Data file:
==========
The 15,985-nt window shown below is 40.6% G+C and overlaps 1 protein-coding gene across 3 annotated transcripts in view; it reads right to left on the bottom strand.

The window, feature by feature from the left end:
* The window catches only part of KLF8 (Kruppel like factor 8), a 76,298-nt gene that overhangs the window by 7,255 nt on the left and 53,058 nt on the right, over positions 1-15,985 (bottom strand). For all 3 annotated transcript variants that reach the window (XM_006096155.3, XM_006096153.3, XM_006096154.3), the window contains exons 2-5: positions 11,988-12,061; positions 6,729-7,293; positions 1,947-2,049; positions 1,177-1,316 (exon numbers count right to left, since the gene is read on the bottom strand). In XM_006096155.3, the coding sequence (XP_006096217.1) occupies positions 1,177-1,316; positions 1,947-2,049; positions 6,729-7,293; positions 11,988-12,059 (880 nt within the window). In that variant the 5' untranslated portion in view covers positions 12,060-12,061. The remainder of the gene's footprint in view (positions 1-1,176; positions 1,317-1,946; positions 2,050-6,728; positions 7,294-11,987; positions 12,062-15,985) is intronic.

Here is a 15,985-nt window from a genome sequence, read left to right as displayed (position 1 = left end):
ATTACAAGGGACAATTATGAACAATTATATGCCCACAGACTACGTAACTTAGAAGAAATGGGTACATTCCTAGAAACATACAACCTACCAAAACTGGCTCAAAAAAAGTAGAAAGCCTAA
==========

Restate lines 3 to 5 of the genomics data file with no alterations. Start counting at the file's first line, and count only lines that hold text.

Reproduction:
* The window catches only part of KLF8 (Kruppel like factor 8), a 76,298-nt gene that overhangs the window by 7,255 nt on the left and 53,058 nt on the right, over positions 1-15,985 (bottom strand). For all 3 annotated transcript variants that reach the window (XM_006096155.3, XM_006096153.3, XM_006096154.3), the window contains exons 2-5: positions 11,988-12,061; positions 6,729-7,293; positions 1,947-2,049; positions 1,177-1,316 (exon numbers count right to left, since the gene is read on the bottom strand). In XM_006096155.3, the coding sequence (XP_006096217.1) occupies positions 1,177-1,316; positions 1,947-2,049; positions 6,729-7,293; positions 11,988-12,059 (880 nt within the window). In that variant the 5' untranslated portion in view covers positions 12,060-12,061. The remainder of the gene's footprint in view (positions 1-1,176; positions 1,317-1,946; positions 2,050-6,728; positions 7,294-11,987; positions 12,062-15,985) is intronic.

Here is a 15,985-nt window from a genome sequence, read left to right as displayed (position 1 = left end):
ATTACAAGGGACAATTATGAACAATTATATGCCCACAGACTACGTAACTTAGAAGAAATGGGTACATTCCTAGAAACATACAACCTACCAAAACTGGCTCAAAAAAAGTAGAAAGCCTAA